10. Keyword Source – Knowing how customers find you are one of the most important questions in sales and marketing. Google Analytics tells you what search keywords people are using to find your site. If certain keywords are proving hot, you might want to consider catering keyword buys, content, and offers to them. This feature can also alert you to news and trends; for example, the #2 keyword phrase searched on my site last month was “500px vs smugmug”.

11. Referring Sites – This is a feature of any basic analytics program, but with Google Analytics you can not only see traffic, but goal conversion on the sites sending you traffic. Thus, you can get a read not only on the number of visitors a link partner is sending, but the quality of the traffic.

12. Browser Capabilities – Does your site not support Safari? Do your photos get skewed in the latest version of Firefox? Better make sure you’re not alienating a bunch of your users. Analytic’s Browser Capabilities feature let’s you see what browsers people use to view your site, and again, let’s you drill down to see how well users of different browsers convert against your goals. If those 0.57% of remaining Netscape users are converting like teenager girls at a Justin Bieber concert, better make sure your site supports them!

13. Connection Speeds Data – Connection speed data helps you determine how to prioritize your site’s design. If you still have a fair amount of people on dialup in your area, you may want to make your site a little less load heavy than if your site is all broadband users. For photographers, that means compressing the size of your images to allow for faster upload times.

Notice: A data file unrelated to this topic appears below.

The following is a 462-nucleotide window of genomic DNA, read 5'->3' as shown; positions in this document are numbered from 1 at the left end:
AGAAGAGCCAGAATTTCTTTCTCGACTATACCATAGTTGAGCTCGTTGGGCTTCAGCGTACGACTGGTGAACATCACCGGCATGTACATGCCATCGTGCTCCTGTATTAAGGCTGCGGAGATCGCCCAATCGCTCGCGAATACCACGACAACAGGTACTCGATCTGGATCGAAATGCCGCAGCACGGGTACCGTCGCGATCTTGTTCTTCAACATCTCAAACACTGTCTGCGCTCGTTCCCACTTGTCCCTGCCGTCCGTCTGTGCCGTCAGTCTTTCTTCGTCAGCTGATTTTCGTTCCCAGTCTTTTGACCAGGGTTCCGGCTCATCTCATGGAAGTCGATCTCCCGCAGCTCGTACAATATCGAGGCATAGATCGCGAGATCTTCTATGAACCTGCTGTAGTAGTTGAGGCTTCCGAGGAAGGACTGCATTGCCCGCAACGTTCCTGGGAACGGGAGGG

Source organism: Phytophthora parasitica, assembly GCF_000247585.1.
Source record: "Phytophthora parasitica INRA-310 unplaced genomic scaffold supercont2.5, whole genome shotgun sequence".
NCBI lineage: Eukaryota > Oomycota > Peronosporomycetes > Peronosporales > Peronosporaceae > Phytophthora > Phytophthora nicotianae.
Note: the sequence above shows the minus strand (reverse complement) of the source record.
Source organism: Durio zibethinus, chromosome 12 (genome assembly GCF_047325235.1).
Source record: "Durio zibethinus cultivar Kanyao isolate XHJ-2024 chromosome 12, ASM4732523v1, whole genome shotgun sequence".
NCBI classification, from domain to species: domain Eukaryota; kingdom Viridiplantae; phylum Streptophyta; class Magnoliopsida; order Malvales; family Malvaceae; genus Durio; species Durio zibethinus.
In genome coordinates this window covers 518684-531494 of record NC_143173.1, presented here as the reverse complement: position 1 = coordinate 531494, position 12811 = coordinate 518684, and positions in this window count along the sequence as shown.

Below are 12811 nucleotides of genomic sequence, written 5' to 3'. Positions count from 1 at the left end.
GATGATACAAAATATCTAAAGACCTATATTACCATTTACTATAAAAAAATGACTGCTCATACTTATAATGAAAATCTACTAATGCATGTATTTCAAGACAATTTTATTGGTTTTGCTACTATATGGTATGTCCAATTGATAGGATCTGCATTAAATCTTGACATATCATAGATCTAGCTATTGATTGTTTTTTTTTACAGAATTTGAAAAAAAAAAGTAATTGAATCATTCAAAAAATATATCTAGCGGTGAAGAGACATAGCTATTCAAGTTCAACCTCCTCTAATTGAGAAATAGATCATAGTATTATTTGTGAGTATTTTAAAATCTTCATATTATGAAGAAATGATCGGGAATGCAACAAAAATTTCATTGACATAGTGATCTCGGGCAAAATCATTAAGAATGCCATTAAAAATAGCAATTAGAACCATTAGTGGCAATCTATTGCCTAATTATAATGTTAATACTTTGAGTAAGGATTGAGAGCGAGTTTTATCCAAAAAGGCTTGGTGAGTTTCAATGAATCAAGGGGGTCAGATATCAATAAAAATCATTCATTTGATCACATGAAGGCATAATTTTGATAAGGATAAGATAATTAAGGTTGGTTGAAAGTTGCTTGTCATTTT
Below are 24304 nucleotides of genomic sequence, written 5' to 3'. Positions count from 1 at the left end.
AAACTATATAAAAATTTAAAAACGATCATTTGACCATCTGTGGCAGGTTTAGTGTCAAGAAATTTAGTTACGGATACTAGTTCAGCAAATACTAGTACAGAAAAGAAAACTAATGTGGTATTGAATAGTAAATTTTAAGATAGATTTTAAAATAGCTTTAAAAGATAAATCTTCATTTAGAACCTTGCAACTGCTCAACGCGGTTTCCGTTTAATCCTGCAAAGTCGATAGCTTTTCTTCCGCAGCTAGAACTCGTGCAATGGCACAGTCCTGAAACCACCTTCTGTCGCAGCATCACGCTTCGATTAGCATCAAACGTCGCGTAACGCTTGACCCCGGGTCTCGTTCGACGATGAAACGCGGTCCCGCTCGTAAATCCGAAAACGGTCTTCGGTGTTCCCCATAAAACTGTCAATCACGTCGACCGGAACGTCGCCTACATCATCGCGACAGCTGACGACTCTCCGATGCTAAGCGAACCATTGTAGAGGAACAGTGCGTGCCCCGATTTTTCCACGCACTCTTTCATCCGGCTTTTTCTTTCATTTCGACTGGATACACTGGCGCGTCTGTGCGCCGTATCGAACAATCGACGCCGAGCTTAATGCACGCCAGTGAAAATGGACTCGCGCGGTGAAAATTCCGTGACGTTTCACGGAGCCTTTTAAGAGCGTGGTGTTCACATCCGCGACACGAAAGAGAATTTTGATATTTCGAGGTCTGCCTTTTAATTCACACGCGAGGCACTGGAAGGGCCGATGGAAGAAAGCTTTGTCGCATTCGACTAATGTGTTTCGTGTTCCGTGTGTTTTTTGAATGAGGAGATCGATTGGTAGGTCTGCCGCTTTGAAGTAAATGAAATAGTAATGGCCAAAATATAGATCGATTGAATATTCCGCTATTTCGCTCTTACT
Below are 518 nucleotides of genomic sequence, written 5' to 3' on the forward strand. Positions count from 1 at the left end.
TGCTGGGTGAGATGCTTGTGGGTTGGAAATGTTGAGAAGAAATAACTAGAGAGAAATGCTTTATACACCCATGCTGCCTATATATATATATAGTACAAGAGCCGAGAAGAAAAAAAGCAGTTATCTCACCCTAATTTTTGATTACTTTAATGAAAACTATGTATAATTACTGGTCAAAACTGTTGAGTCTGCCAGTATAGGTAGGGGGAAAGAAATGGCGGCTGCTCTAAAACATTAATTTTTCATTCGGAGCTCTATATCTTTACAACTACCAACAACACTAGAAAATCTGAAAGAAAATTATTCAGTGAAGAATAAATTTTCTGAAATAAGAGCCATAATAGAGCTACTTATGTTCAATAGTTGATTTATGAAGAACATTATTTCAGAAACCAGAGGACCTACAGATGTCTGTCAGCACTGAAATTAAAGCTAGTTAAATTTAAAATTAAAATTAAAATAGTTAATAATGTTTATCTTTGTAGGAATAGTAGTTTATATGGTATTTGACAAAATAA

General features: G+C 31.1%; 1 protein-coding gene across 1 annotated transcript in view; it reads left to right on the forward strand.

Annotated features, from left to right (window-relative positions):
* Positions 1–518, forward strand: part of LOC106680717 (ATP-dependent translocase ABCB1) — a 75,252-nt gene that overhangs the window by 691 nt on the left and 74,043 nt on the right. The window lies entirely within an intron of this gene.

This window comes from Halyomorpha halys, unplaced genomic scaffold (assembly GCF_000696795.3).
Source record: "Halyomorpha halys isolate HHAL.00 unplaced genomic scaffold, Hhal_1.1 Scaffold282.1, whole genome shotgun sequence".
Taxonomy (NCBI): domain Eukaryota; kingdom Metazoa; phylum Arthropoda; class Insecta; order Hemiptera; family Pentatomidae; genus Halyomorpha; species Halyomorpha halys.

14. Exclude Internal Traffic – Chances are you spend more time on your site than anyone else, which can skew your data if it’s not excluded. To make sure it’s not counted, Google lets you filter out traffic from IP addresses that you specify.

15. Visitor Loyalty – How often to your visitors come back? Reducing the percentage of people that only visit once should be one of your constant priorities, and Analytics let’s you track this piece of information over a specified date range.

The more a person comes to look at your images and services, chances are you have a better chance on converting them to a buying client.

16. Visitor Type Contribution – This dynamic pie chart tells you the contribution your returning visitors are making versus new ones. My testing showed that my return visitors load more pages and spend more time on my site and they bounce less than new visitors.

17. Search Engine Traffic – Knowing which search engines are sending the most traffic and how well its converting can help you optimize your spend and SEO efforts or purchase keywords on specific search engines. While Google will likely provide you the most traffic, if Yahoo or BING converts better, you might want to see how you can get more visitors from them.

18. Top Content – For each page on your site, Google Analytics will tell you how many times it has been viewed how much time the average visitor stays there, and how many people leave your site after visiting. If you have a popular page that everyone leaves after viewing, you should think about adding something attention grabbing on it.